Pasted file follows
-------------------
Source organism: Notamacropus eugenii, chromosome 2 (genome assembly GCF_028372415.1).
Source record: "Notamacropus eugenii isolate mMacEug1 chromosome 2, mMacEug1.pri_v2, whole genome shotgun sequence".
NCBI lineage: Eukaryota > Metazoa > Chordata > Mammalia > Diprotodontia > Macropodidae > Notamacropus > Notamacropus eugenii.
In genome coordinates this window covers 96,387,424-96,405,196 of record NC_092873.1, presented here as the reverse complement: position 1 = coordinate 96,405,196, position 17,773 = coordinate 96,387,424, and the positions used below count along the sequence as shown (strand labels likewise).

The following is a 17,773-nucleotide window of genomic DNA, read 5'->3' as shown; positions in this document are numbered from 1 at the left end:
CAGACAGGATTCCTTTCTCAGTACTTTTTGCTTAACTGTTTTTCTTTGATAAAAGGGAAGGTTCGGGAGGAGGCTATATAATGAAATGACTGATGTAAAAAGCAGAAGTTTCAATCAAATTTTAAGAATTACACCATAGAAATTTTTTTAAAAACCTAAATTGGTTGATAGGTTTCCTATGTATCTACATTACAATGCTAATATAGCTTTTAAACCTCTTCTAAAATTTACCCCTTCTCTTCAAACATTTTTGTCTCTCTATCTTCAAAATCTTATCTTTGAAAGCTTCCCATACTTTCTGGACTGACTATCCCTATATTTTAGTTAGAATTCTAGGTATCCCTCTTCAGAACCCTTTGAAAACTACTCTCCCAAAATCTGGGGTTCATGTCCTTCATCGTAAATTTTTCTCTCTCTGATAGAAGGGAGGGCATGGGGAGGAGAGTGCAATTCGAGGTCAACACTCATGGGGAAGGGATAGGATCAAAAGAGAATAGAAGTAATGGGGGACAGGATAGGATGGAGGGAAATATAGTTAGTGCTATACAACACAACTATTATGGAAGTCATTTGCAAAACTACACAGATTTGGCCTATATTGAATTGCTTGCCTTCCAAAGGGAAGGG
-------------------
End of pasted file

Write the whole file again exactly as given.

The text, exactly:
Source organism: Notamacropus eugenii, chromosome 2 (genome assembly GCF_028372415.1).
Source record: "Notamacropus eugenii isolate mMacEug1 chromosome 2, mMacEug1.pri_v2, whole genome shotgun sequence".
NCBI lineage: Eukaryota > Metazoa > Chordata > Mammalia > Diprotodontia > Macropodidae > Notamacropus > Notamacropus eugenii.
In genome coordinates this window covers 96,387,424-96,405,196 of record NC_092873.1, presented here as the reverse complement: position 1 = coordinate 96,405,196, position 17,773 = coordinate 96,387,424, and the positions used below count along the sequence as shown (strand labels likewise).

The following is a 17,773-nucleotide window of genomic DNA, read 5'->3' as shown; positions in this document are numbered from 1 at the left end:
CAGACAGGATTCCTTTCTCAGTACTTTTTGCTTAACTGTTTTTCTTTGATAAAAGGGAAGGTTCGGGAGGAGGCTATATAATGAAATGACTGATGTAAAAAGCAGAAGTTTCAATCAAATTTTAAGAATTACACCATAGAAATTTTTTTAAAAACCTAAATTGGTTGATAGGTTTCCTATGTATCTACATTACAATGCTAATATAGCTTTTAAACCTCTTCTAAAATTTACCCCTTCTCTTCAAACATTTTTGTCTCTCTATCTTCAAAATCTTATCTTTGAAAGCTTCCCATACTTTCTGGACTGACTATCCCTATATTTTAGTTAGAATTCTAGGTATCCCTCTTCAGAACCCTTTGAAAACTACTCTCCCAAAATCTGGGGTTCATGTCCTTCATCGTAAATTTTTCTCTCTCTGATAGAAGGGAGGGCATGGGGAGGAGAGTGCAATTCGAGGTCAACACTCATGGGGAAGGGATAGGATCAAAAGAGAATAGAAGTAATGGGGGACAGGATAGGATGGAGGGAAATATAGTTAGTGCTATACAACACAACTATTATGGAAGTCATTTGCAAAACTACACAGATTTGGCCTATATTGAATTGCTTGCCTTCCAAAGGGAAGGG